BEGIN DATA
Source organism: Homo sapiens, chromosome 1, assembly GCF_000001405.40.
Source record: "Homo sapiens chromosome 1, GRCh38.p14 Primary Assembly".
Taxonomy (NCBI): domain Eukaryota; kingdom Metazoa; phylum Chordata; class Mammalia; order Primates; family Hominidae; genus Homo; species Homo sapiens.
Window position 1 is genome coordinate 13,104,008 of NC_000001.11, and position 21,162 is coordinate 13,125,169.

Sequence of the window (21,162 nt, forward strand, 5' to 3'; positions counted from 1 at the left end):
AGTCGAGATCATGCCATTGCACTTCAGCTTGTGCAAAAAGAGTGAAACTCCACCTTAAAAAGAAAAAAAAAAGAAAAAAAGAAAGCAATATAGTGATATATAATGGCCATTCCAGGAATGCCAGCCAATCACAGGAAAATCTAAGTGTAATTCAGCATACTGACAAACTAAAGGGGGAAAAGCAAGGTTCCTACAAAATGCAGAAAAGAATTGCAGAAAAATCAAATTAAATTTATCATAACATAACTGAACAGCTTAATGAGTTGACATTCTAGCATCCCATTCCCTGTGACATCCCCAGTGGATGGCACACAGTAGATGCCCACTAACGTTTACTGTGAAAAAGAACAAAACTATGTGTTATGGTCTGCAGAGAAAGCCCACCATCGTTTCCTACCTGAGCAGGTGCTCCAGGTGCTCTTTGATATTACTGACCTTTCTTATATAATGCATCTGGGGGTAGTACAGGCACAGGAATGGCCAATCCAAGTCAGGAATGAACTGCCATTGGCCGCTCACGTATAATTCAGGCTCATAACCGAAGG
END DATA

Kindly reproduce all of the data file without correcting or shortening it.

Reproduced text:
Source organism: Homo sapiens, chromosome 1, assembly GCF_000001405.40.
Source record: "Homo sapiens chromosome 1, GRCh38.p14 Primary Assembly".
Taxonomy (NCBI): domain Eukaryota; kingdom Metazoa; phylum Chordata; class Mammalia; order Primates; family Hominidae; genus Homo; species Homo sapiens.
Window position 1 is genome coordinate 13,104,008 of NC_000001.11, and position 21,162 is coordinate 13,125,169.

Sequence of the window (21,162 nt, forward strand, 5' to 3'; positions counted from 1 at the left end):
AGTCGAGATCATGCCATTGCACTTCAGCTTGTGCAAAAAGAGTGAAACTCCACCTTAAAAAGAAAAAAAAAAGAAAAAAAGAAAGCAATATAGTGATATATAATGGCCATTCCAGGAATGCCAGCCAATCACAGGAAAATCTAAGTGTAATTCAGCATACTGACAAACTAAAGGGGGAAAAGCAAGGTTCCTACAAAATGCAGAAAAGAATTGCAGAAAAATCAAATTAAATTTATCATAACATAACTGAACAGCTTAATGAGTTGACATTCTAGCATCCCATTCCCTGTGACATCCCCAGTGGATGGCACACAGTAGATGCCCACTAACGTTTACTGTGAAAAAGAACAAAACTATGTGTTATGGTCTGCAGAGAAAGCCCACCATCGTTTCCTACCTGAGCAGGTGCTCCAGGTGCTCTTTGATATTACTGACCTTTCTTATATAATGCATCTGGGGGTAGTACAGGCACAGGAATGGCCAATCCAAGTCAGGAATGAACTGCCATTGGCCGCTCACGTATAATTCAGGCTCATAACCGAAGG